For every parent eager to "recover" their child and "lose the diagnosis," there are autistic citizens who will always have the diagnosis and will always wear the label, and who are affected by the manner in which that label is bandied about by those who hate what it represents to them.
I am under no obligation to prove or disprove your suspicion that my family members have been contaminated. I am under no obligation to explain or defend my family's private medical decisions to you, or to provide you with anecdotal information about our personal lives.
I am autism. I invite you to question how you treat others, because I am a mirror to your soul. As you respond to others, even those you disagree with, so will I be treated. If you cannot tolerate difference, why should others tolerate me?
How can autistic citizens live with dignity in a society where people are not only moved to speak with such venom about cognitive difference and sensory challenges, but are publicly praised and rewarded for doing so?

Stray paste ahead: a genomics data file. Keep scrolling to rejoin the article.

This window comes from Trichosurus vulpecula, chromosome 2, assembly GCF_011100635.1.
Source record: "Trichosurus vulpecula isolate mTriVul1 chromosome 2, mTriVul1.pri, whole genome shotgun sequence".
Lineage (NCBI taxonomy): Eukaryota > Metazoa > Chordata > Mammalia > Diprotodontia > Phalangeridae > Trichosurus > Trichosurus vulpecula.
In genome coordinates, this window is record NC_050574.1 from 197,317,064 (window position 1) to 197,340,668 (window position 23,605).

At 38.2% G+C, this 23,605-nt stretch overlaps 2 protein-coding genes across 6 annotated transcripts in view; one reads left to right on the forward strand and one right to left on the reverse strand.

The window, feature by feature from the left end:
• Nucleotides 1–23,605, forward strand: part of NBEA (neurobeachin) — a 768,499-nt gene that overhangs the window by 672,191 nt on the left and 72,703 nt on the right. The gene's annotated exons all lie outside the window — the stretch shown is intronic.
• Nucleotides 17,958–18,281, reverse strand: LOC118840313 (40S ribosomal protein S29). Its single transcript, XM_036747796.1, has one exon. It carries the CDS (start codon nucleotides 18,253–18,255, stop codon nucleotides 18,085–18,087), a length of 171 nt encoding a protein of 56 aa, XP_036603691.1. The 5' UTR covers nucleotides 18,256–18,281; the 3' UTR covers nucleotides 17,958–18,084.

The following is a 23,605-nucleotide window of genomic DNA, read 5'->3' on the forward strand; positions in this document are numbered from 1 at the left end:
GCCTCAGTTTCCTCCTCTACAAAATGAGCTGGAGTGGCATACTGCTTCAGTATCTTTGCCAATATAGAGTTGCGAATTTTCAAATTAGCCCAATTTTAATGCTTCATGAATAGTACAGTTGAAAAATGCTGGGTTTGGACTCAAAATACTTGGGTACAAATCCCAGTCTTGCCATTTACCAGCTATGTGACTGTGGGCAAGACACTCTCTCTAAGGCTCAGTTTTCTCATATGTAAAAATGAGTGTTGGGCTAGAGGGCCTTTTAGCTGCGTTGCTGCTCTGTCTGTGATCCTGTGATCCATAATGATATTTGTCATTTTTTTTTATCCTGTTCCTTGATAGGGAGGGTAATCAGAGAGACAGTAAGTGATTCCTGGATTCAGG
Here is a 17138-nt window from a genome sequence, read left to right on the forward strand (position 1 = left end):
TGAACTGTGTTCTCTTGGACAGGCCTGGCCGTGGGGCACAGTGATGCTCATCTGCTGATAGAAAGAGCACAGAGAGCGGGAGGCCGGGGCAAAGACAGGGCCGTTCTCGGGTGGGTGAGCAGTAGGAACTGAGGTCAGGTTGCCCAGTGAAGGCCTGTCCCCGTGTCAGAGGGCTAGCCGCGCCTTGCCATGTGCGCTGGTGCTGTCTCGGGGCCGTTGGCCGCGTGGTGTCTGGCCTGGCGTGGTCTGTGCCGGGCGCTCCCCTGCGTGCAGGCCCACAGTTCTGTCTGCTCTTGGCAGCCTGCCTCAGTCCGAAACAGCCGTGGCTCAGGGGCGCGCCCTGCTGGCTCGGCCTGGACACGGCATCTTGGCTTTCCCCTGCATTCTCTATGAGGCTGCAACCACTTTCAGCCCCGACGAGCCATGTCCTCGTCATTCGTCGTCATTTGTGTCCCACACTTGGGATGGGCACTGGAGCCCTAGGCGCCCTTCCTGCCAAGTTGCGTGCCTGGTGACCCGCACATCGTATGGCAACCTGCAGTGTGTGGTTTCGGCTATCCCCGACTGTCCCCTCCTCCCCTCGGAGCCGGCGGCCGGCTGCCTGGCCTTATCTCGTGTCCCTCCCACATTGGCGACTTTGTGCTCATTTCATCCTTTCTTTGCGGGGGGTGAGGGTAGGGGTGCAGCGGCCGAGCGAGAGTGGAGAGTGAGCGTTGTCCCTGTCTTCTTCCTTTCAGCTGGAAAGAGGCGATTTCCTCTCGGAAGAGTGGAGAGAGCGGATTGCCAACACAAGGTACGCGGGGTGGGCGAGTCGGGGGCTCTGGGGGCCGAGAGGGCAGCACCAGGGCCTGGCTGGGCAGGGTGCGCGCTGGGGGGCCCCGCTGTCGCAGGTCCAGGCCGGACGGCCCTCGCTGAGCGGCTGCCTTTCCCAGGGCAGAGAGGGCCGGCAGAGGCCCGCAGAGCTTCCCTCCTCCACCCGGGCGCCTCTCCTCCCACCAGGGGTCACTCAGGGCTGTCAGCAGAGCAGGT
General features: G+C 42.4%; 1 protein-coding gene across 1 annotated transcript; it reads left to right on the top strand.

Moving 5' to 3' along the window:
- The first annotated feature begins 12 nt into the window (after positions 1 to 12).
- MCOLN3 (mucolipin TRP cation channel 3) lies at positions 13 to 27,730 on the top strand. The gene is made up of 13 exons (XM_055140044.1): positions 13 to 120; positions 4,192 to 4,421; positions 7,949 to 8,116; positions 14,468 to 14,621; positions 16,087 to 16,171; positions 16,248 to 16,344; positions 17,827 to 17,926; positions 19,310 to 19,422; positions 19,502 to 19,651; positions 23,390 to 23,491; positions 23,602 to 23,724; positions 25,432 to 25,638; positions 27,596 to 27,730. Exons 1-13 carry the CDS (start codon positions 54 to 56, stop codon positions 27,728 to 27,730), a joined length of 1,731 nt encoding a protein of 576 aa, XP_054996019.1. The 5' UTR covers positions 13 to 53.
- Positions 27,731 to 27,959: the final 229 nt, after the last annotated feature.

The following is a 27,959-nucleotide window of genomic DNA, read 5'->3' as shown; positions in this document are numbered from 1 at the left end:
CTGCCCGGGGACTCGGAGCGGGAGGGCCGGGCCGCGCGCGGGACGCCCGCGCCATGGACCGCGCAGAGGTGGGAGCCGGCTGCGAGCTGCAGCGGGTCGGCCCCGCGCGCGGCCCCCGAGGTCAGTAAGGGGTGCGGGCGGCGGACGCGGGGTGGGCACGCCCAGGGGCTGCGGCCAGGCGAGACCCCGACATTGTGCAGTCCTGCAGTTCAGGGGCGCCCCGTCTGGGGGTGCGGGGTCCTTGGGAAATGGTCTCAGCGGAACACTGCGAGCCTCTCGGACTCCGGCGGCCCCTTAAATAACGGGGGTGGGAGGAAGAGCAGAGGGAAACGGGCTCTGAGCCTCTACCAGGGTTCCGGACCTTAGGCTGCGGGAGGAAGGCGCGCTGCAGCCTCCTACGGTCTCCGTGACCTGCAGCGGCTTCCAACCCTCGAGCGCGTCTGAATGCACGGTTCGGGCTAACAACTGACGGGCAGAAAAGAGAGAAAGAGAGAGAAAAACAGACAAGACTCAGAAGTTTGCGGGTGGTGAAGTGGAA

Negative leadership responds to criticism with derision and outrage. This criticism is then quelled by taunting, threatening, demonizing, and defaming the critics. Negative leadership strategies, while often immediately successful and certainly plentiful in history, come to be recognized as reprehensible in retrospect, and by those who have to endure and clean up after their destructive consequences.
Every family has its challenges and every family is unique. Every family has a different attitude towards disability. It is only destructive and divisive to make assumptions about anyone's experience based on a diagnostic label, or on the extent of a parent's willingness to portray their parenting experience in the most devastating terms.
Although many anti-thimerosal crusaders only publicly express concern about the preservative, there are also many who oppose vaccination per se. Controversy is perpetuated by anti-vaccinationist demagogues (2) who are regular participants in anti-thimerosal PR efforts, and who regard the thimerosal issue as a nail to be driven into a coffin eventually containing all vaccination programs worldwide.